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Thomas Albert Smith was born in Little Hulton, Lancashire on 2nd January 1895.

On 11th October 1915, Thomas enlisted in the 5th Territorial Battalion of the Loyal North Lancashire Regiment, initially being given the service number 29552.

At some point between January and October 1916, Thomas sailed for France to join the 8th (Service) Battalion. He was also appointed Acting Corporal.

On the night of the 12th / 13th October 1916 Thomas was wounded in his right arm and leg.

12th / 13th October 1916 – Thiepval

Thiepval had been taken by the Germans during the preceding fortnight. It was now the turn of the 8th Loyal North Lancashire Regiment to try and capture Stuff Redoubt, from where the enemy were holding the crest of the ridge overlooking Grandcourt Valley.

The plan was that our troops would attack ‘the mounds’ immediately north of Stuff Redoubt, but before the attack had chance to get started, the Germans made a strong attack themselves, using their special ‘storm troops’ they gained a good portion of our line along Thiepval Spur before they were finally ejected.

During this attack, four officers and 33 other ranks were killed, 5 officers and 156 men were wounded, and a further 49 men were missing.


Having been wounded, Corporal Thomas Albert Smith was transported back to England.

On 25th December 1916 he was presented with the Queens Gift book by Prince George in the King George Hospital, London. From here he was transferred to Hammersmith Military Hospital, Shepherds Bush until returning home on 4th August 1917.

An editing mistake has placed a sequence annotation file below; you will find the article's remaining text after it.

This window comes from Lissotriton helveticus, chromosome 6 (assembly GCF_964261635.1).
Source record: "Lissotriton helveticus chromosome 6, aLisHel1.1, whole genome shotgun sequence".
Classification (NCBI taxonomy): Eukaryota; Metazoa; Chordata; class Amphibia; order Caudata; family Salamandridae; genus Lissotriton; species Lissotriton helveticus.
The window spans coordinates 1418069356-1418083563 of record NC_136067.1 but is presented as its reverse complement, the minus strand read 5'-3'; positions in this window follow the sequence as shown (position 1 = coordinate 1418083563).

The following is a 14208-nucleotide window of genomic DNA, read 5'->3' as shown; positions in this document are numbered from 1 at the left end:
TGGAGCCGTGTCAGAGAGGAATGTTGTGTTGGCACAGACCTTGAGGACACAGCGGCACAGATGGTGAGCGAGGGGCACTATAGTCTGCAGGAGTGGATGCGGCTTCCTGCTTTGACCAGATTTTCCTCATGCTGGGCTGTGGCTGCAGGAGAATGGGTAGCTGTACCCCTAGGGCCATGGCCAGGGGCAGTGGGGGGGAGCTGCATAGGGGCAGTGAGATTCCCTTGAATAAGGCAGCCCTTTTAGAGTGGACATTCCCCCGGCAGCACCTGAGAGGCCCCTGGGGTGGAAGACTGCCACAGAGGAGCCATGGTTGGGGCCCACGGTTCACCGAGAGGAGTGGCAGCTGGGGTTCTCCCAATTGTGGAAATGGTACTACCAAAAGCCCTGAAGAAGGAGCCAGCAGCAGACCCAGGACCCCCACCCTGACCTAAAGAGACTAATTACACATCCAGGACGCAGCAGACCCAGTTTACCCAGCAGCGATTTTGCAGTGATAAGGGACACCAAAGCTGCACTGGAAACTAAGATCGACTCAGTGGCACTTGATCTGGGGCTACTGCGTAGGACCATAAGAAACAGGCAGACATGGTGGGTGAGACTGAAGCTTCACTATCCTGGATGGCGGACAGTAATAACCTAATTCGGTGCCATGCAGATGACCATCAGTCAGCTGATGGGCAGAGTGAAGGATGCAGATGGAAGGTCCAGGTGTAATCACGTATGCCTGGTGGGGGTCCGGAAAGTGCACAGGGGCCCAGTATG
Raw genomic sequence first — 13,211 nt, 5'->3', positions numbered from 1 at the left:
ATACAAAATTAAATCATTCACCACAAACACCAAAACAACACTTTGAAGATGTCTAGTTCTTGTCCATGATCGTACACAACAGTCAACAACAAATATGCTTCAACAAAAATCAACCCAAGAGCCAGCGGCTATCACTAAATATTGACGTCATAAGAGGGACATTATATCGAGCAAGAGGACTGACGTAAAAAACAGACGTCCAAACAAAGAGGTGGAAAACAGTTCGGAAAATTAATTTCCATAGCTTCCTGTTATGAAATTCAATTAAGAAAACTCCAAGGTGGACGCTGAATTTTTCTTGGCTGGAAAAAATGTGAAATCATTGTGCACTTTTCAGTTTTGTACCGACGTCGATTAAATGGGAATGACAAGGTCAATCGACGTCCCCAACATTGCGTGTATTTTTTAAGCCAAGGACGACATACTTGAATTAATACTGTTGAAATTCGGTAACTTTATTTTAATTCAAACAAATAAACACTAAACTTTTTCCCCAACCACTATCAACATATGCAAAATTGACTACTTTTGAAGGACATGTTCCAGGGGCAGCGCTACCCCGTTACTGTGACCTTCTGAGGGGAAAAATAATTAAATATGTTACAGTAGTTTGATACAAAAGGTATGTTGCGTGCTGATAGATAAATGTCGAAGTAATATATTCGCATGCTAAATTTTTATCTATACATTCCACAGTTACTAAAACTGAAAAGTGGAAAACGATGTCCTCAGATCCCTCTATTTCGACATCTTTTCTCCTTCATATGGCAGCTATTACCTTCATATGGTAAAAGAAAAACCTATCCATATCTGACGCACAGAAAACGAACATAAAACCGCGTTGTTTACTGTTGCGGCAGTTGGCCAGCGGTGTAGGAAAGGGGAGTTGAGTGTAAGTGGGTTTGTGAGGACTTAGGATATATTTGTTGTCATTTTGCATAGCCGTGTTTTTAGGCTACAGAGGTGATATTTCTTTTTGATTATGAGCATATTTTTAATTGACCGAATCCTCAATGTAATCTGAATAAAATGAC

Thomas Smith was discharged from the Army due to his wounds on 25th August 1917. He was issued Silver War Badge number 231610.

He was still at that time having difficulty in writing with his right hand. He described himself in the gift book as ‘Pensioner Thomas Albert Smith; late Corporal T A Smith’.

Thomas Albert Smith died on 28th September 1957.


Unfortunately no service, or pension records appear to have survived.

Paul McCormick
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One Response to 7340 PTE. T. A. SMITH. L.N.LAN.R

  1. Sheena Baylis says:

    Thanks for expanding on my grandad’s war service as although I knew he was wounded I did not know where he had obtained his injuries.

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